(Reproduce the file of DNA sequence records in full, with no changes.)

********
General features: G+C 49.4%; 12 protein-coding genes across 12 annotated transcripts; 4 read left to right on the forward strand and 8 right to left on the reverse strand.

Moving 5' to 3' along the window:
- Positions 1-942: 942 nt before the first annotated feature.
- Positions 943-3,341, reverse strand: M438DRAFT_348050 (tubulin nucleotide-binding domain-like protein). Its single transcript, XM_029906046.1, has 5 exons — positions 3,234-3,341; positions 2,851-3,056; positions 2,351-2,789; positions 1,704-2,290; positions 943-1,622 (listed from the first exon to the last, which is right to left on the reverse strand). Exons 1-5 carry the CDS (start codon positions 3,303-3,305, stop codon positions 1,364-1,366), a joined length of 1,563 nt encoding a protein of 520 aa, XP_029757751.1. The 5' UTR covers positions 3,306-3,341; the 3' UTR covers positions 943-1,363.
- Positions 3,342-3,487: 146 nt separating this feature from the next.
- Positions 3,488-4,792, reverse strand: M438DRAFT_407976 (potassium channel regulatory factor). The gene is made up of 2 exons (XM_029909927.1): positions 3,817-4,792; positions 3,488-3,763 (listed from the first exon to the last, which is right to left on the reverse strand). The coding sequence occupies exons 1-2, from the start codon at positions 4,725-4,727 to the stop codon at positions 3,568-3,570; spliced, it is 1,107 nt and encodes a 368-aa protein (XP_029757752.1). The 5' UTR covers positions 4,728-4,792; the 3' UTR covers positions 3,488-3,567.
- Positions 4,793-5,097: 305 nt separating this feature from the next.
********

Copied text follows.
General features: G+C 49.4%; 12 protein-coding genes across 12 annotated transcripts; 4 read left to right on the forward strand and 8 right to left on the reverse strand.

Moving 5' to 3' along the window:
- Positions 1-942: 942 nt before the first annotated feature.
- Positions 943-3,341, reverse strand: M438DRAFT_348050 (tubulin nucleotide-binding domain-like protein). Its single transcript, XM_029906046.1, has 5 exons — positions 3,234-3,341; positions 2,851-3,056; positions 2,351-2,789; positions 1,704-2,290; positions 943-1,622 (listed from the first exon to the last, which is right to left on the reverse strand). Exons 1-5 carry the CDS (start codon positions 3,303-3,305, stop codon positions 1,364-1,366), a joined length of 1,563 nt encoding a protein of 520 aa, XP_029757751.1. The 5' UTR covers positions 3,306-3,341; the 3' UTR covers positions 943-1,363.
- Positions 3,342-3,487: 146 nt separating this feature from the next.
- Positions 3,488-4,792, reverse strand: M438DRAFT_407976 (potassium channel regulatory factor). The gene is made up of 2 exons (XM_029909927.1): positions 3,817-4,792; positions 3,488-3,763 (listed from the first exon to the last, which is right to left on the reverse strand). The coding sequence occupies exons 1-2, from the start codon at positions 4,725-4,727 to the stop codon at positions 3,568-3,570; spliced, it is 1,107 nt and encodes a 368-aa protein (XP_029757752.1). The 5' UTR covers positions 4,728-4,792; the 3' UTR covers positions 3,488-3,567.
- Positions 4,793-5,097: 305 nt separating this feature from the next.